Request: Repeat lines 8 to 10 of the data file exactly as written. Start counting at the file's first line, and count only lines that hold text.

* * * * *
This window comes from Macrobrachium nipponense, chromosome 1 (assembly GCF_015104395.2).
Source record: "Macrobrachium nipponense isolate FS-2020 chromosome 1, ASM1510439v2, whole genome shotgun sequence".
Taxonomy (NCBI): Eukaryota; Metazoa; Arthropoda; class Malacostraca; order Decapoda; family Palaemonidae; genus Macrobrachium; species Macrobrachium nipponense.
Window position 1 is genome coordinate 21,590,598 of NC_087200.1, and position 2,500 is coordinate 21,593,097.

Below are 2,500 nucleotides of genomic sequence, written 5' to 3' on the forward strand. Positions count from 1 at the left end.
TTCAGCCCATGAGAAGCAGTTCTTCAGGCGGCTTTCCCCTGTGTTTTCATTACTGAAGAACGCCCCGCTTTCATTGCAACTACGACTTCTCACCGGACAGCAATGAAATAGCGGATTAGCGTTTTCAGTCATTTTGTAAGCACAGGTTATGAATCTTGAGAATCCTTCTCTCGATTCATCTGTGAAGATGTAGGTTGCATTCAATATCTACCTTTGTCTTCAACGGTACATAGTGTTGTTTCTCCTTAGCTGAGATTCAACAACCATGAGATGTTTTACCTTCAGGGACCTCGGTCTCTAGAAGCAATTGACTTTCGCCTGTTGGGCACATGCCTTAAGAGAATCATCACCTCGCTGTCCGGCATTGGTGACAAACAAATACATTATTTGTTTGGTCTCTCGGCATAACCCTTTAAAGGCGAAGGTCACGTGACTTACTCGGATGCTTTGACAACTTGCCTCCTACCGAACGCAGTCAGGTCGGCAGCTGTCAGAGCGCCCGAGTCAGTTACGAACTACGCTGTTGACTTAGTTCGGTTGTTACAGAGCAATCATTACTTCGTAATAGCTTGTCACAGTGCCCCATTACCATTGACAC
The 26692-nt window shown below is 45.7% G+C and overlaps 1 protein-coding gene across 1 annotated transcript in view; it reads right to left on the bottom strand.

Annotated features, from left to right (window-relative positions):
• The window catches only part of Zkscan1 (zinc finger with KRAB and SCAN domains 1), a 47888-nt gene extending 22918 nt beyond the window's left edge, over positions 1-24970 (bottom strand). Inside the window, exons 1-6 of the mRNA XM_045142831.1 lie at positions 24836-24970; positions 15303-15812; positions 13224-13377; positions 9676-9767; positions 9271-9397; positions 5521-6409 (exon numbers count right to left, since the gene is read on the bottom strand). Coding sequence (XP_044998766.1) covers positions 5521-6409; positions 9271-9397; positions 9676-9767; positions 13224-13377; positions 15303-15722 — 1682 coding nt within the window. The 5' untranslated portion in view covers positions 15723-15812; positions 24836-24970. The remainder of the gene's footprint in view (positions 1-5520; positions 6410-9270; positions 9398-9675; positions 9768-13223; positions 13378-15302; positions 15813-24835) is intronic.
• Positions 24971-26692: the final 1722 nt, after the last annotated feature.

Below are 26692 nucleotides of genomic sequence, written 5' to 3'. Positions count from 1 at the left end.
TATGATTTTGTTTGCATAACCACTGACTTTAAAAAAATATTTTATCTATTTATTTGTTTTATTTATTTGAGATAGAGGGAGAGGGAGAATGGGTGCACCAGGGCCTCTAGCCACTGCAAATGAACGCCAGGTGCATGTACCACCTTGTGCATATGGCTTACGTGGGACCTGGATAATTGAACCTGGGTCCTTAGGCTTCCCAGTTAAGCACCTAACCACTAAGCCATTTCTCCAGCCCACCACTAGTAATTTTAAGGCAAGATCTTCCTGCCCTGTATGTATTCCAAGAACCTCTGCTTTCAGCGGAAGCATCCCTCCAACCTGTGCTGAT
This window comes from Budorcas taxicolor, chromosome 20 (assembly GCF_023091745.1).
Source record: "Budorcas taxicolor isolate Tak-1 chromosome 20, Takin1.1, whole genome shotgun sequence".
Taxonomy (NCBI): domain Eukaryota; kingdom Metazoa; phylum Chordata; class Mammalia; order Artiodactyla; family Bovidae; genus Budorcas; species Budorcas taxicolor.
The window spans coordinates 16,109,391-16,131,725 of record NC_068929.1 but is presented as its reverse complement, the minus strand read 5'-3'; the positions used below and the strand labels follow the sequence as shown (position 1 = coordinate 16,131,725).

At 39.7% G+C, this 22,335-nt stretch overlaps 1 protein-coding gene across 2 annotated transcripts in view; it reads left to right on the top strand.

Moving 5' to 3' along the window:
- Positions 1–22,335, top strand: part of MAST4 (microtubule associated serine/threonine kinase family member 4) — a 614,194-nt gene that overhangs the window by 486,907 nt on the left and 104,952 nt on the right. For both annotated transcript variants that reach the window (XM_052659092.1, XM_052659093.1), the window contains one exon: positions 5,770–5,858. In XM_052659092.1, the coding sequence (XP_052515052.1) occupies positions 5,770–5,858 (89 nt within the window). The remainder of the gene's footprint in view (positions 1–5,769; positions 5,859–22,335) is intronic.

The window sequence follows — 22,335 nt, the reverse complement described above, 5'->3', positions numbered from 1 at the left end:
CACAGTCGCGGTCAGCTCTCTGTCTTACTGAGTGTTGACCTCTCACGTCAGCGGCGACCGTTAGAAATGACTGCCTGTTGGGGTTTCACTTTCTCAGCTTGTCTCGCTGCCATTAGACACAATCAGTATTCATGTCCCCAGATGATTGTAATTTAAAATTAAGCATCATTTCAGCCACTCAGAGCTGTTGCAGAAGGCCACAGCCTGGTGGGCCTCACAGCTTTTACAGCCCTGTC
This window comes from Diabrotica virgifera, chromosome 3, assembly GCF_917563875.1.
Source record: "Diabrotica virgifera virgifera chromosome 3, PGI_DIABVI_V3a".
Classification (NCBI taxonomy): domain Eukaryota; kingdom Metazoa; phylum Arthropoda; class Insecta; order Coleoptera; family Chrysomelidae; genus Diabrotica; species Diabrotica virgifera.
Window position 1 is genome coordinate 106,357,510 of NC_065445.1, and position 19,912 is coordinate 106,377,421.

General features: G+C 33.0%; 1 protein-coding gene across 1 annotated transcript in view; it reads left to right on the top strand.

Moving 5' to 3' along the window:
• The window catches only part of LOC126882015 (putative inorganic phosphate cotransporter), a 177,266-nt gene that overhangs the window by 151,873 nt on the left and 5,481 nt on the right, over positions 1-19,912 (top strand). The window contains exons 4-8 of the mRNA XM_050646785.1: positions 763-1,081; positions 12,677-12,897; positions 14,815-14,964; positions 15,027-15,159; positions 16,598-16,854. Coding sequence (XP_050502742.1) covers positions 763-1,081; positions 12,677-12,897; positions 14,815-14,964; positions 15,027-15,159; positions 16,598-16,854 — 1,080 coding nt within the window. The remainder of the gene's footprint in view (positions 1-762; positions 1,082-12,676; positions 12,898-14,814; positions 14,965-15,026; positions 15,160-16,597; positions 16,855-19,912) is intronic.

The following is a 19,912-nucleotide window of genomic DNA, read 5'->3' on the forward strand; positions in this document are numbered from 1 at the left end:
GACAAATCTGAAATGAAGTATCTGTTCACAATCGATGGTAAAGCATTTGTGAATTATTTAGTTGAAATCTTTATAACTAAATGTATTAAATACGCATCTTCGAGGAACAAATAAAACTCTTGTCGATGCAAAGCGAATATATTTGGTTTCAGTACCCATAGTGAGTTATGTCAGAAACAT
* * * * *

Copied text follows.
Annotated features, from left to right (window-relative positions):
• The window catches only part of Zkscan1 (zinc finger with KRAB and SCAN domains 1), a 47888-nt gene extending 22918 nt beyond the window's left edge, over positions 1-24970 (bottom strand). Inside the window, exons 1-6 of the mRNA XM_045142831.1 lie at positions 24836-24970; positions 15303-15812; positions 13224-13377; positions 9676-9767; positions 9271-9397; positions 5521-6409 (exon numbers count right to left, since the gene is read on the bottom strand). Coding sequence (XP_044998766.1) covers positions 5521-6409; positions 9271-9397; positions 9676-9767; positions 13224-13377; positions 15303-15722 — 1682 coding nt within the window. The 5' untranslated portion in view covers positions 15723-15812; positions 24836-24970. The remainder of the gene's footprint in view (positions 1-5520; positions 6410-9270; positions 9398-9675; positions 9768-13223; positions 13378-15302; positions 15813-24835) is intronic.
• Positions 24971-26692: the final 1722 nt, after the last annotated feature.